Ōita Bank Dome

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Ōita Stadium
Big Eye
Ooita Stadium20090514.jpg
Former names Ōita Stadium, Big Eye
Kyushu Oil Dome (2006-2010)
Location Japan Ōita, Japan
Coordinates 33°12′2″N 131°39′27″E / 33.20056°N 131.65750°E / 33.20056; 131.65750Coordinates: 33°12′2″N 131°39′27″E / 33.20056°N 131.65750°E / 33.20056; 131.65750
Owner Ōita Prefecture
Operator Daisen Co., Ltd.
Capacity 40,000 (former 3,000 movable seats were removed)
Field size 105 x 68 m
Surface Grass
Broke ground 1998
Opened 2001
Construction cost ¥25 billion
Architect Kisho Kurokawa
General contractor Takenaka Corporation etc.
Oita Trinita

Ōita Stadium is a multi-purpose stadium in the city of Ōita in Ōita Prefecture on Kyushu Island in Japan.

The stadium is currently called Ōita Bank Dome (大分銀行ドーム, Ōita Ginkō Dōmu), or Daigin Dome (大銀ドーム, Daigin Dōmu) as an abbreviated form, by naming rights. It was formerly called as Kyushu Oil Dome (九州石油ドーム, Kyūshū Sekiyu Dōmu) sponsored by the Kyushu Oil Co. until early 2010. It is primarily used for football, and is the home field of J. League club Oita Trinita. It was designed by the famous architect Kisho Kurokawa, and built by KT Group, Takenaka Corporation.


Ōita Stadium opened in May 2001 and originally had a capacity of 43,000. But after 2002 FIFA World Cup ended, 3,000 movable seats in front of the ground were removed, so its current capacity is 40,000 .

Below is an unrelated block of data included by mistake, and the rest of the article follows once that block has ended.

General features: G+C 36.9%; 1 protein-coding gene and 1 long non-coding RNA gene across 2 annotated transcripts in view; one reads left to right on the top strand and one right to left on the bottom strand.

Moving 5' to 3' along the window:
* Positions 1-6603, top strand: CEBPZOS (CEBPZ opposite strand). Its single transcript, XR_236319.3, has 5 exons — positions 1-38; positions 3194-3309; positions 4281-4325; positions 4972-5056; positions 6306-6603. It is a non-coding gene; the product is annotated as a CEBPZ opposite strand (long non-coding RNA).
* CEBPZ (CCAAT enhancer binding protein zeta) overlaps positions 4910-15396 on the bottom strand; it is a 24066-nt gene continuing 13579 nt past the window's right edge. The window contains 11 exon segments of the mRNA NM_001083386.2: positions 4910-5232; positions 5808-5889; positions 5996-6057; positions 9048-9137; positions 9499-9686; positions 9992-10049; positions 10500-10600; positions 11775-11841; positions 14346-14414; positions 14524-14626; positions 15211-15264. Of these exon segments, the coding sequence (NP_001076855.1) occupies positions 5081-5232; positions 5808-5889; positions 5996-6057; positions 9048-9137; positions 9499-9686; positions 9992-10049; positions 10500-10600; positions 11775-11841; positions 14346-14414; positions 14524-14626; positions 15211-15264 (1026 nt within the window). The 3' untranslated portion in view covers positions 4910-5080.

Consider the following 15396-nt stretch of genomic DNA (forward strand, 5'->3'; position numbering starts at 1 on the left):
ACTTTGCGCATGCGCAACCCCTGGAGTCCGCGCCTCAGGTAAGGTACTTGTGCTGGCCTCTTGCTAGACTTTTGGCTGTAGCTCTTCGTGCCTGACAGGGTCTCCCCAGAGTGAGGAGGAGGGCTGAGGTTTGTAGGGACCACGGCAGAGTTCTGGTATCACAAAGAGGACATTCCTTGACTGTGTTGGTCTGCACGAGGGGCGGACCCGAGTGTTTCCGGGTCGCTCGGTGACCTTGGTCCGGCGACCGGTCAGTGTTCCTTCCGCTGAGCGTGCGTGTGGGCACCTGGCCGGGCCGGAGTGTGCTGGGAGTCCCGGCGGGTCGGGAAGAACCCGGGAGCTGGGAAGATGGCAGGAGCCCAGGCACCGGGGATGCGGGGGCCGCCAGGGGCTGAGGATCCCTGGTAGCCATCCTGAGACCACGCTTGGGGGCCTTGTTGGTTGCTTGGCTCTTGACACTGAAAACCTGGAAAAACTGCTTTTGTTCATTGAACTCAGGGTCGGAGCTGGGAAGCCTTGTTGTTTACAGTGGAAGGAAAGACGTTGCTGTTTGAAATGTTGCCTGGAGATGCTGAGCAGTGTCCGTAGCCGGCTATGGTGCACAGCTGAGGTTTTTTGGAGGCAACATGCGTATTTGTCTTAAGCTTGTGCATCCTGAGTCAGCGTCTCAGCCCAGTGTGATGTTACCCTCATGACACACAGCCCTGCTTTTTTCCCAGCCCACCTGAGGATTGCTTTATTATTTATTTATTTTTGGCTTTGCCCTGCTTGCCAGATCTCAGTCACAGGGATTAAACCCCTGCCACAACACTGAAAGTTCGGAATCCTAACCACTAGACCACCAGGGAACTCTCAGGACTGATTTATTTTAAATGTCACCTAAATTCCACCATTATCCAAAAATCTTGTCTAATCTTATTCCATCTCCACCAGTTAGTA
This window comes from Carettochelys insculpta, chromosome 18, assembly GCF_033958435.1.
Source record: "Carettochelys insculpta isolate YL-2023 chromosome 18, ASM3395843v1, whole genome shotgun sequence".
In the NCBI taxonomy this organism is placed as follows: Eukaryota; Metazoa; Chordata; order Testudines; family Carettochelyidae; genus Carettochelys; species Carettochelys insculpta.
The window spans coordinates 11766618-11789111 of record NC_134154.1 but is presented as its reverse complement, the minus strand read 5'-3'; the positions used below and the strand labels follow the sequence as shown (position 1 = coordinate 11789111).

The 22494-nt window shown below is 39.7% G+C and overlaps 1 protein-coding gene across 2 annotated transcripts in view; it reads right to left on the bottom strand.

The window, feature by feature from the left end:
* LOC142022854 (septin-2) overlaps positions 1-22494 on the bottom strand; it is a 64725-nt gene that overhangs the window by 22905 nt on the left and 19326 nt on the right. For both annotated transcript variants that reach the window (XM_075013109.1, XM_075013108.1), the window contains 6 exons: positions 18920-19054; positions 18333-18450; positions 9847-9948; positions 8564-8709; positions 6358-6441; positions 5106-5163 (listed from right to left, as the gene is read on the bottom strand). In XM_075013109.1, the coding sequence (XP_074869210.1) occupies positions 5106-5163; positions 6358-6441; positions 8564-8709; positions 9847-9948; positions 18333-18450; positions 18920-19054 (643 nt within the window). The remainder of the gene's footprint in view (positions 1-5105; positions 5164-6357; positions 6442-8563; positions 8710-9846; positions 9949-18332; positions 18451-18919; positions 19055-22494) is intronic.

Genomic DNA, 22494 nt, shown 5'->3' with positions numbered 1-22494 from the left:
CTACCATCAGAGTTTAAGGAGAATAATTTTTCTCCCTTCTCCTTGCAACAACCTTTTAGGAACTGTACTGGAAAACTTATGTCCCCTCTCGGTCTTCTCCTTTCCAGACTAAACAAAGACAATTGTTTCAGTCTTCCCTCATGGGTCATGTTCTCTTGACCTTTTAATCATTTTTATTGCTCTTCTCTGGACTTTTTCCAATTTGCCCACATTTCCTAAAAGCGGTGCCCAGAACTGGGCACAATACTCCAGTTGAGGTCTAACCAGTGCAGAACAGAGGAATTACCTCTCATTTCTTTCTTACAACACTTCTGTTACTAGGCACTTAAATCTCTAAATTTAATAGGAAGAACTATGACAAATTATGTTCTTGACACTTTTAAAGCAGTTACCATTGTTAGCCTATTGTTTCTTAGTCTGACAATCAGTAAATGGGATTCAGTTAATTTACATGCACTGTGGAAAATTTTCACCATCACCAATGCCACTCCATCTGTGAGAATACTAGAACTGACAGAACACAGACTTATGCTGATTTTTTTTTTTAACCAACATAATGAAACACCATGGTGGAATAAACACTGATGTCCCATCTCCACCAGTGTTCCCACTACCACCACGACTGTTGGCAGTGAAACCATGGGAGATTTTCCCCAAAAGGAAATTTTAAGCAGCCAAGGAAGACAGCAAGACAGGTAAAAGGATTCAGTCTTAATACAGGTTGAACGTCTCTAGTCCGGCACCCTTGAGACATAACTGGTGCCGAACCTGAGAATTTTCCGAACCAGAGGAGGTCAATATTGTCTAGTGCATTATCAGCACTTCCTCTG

The stadium hosted 3 games during the 2002 FIFA World Cup.

Date Team #1 Res. Team #2 Round
10 June 2002 Tunisia Tunisia 1–1 Belgium Belgium Group H
13 June 2002 Mexico Mexico 1–1 Italy Italy Group G
16 June 2002 Sweden Sweden 1–2 (asdet) Senegal Senegal Round of 16

Future Events[edit]

The stadium has been announced as one of the venues for 2019 Rugby World Cup which will be the first Rugby World Cup to be held in Asia.[1]


Ōita Stadium has a retractable dome roof with roof system driven by a wire traction system.

Other Features of the stadium:

  • Building Area: 51,830 m²
  • Total Floor Area: 92,882 m²
  • Covered Area: 29,000 m²
  • Stand Inclination: Max. 33 degree angle

See also[edit]

Other domed football stadiums in Japan:

The stadium was featured in a documentary TV series Big, Bigger, Biggest.


  1. ^ "World Rugby approves revised Japan 2019 hosting roadmap". World Rugby. Retrieved 22 October 2015. 

External links[edit]